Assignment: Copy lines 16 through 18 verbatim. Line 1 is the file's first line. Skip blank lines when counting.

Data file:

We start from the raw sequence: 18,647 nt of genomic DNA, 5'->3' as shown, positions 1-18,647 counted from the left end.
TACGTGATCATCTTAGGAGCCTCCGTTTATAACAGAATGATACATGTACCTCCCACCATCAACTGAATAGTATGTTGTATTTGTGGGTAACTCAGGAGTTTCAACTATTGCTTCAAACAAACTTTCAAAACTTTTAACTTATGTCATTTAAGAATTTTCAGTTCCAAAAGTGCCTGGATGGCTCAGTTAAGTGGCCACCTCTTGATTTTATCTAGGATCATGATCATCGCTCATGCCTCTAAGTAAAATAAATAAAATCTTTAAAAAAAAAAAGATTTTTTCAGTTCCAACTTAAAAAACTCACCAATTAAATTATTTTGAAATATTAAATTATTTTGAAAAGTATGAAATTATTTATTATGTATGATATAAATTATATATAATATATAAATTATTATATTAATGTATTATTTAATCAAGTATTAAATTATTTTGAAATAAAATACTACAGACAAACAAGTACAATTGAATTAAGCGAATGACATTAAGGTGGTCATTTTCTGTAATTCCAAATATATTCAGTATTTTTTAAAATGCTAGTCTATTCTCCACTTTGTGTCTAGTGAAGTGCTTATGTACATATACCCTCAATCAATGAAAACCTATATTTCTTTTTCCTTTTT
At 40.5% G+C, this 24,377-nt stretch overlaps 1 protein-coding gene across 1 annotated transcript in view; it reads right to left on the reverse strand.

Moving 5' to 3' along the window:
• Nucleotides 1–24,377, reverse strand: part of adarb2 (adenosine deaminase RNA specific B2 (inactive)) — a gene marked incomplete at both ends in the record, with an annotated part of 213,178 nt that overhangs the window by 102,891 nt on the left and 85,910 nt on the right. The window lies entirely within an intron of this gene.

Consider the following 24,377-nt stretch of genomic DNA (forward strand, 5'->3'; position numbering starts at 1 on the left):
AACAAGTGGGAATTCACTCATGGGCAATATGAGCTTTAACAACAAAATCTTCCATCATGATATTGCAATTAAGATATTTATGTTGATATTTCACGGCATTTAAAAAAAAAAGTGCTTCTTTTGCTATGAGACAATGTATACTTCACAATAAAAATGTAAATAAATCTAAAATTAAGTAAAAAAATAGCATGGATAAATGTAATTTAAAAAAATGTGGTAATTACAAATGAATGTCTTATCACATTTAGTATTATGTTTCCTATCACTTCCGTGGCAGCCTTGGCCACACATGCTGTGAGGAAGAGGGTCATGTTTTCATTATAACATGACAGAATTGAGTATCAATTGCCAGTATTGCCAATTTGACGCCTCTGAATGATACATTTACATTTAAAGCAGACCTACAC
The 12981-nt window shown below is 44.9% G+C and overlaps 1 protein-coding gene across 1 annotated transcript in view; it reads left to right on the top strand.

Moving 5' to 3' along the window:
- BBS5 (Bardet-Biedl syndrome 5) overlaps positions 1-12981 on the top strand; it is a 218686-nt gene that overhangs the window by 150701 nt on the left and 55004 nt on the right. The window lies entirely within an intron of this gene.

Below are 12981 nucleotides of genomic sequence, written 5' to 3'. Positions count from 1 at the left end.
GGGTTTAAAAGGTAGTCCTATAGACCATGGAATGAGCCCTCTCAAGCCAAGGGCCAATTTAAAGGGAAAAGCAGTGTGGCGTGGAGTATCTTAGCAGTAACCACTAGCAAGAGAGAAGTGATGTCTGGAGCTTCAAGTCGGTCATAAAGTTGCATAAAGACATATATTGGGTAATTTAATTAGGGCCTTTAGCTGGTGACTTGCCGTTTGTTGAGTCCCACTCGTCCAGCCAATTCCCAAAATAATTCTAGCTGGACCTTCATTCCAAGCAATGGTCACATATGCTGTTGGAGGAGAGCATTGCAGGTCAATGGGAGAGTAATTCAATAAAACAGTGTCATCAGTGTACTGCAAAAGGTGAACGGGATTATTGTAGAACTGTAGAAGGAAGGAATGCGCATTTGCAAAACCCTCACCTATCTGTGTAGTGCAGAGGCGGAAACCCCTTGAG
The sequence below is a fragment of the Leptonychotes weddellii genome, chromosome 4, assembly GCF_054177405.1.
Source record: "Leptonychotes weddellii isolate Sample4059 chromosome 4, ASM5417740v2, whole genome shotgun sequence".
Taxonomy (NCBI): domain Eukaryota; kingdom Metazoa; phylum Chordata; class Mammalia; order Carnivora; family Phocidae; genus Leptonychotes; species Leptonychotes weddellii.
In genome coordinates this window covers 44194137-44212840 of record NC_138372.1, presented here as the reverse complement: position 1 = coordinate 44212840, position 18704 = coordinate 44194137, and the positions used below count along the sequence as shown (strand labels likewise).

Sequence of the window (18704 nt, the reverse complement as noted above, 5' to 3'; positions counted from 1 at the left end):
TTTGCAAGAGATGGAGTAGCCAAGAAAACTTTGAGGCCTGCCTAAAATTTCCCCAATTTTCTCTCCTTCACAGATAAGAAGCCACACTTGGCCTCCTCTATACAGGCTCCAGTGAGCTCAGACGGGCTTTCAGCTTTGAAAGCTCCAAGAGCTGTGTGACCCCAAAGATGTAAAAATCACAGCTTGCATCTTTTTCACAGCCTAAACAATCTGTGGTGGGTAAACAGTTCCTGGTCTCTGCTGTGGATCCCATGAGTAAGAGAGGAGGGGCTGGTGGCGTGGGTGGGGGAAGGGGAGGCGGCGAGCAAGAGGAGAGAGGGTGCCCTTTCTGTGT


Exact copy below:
In genome coordinates this window covers 44194137-44212840 of record NC_138372.1, presented here as the reverse complement: position 1 = coordinate 44212840, position 18704 = coordinate 44194137, and the positions used below count along the sequence as shown (strand labels likewise).

Sequence of the window (18704 nt, the reverse complement as noted above, 5' to 3'; positions counted from 1 at the left end):
TTTGCAAGAGATGGAGTAGCCAAGAAAACTTTGAGGCCTGCCTAAAATTTCCCCAATTTTCTCTCCTTCACAGATAAGAAGCCACACTTGGCCTCCTCTATACAGGCTCCAGTGAGCTCAGACGGGCTTTCAGCTTTGAAAGCTCCAAGAGCTGTGTGACCCCAAAGATGTAAAAATCACAGCTTGCATCTTTTTCACAGCCTAAACAATCTGTGGTGGGTAAACAGTTCCTGGTCTCTGCTGTGGATCCCATGAGTAAGAGAGGAGGGGCTGGTGGCGTGGGTGGGGGAAGGGGAGGCGGCGAGCAAGAGGAGAGAGGGTGCCCTTTCTGTGT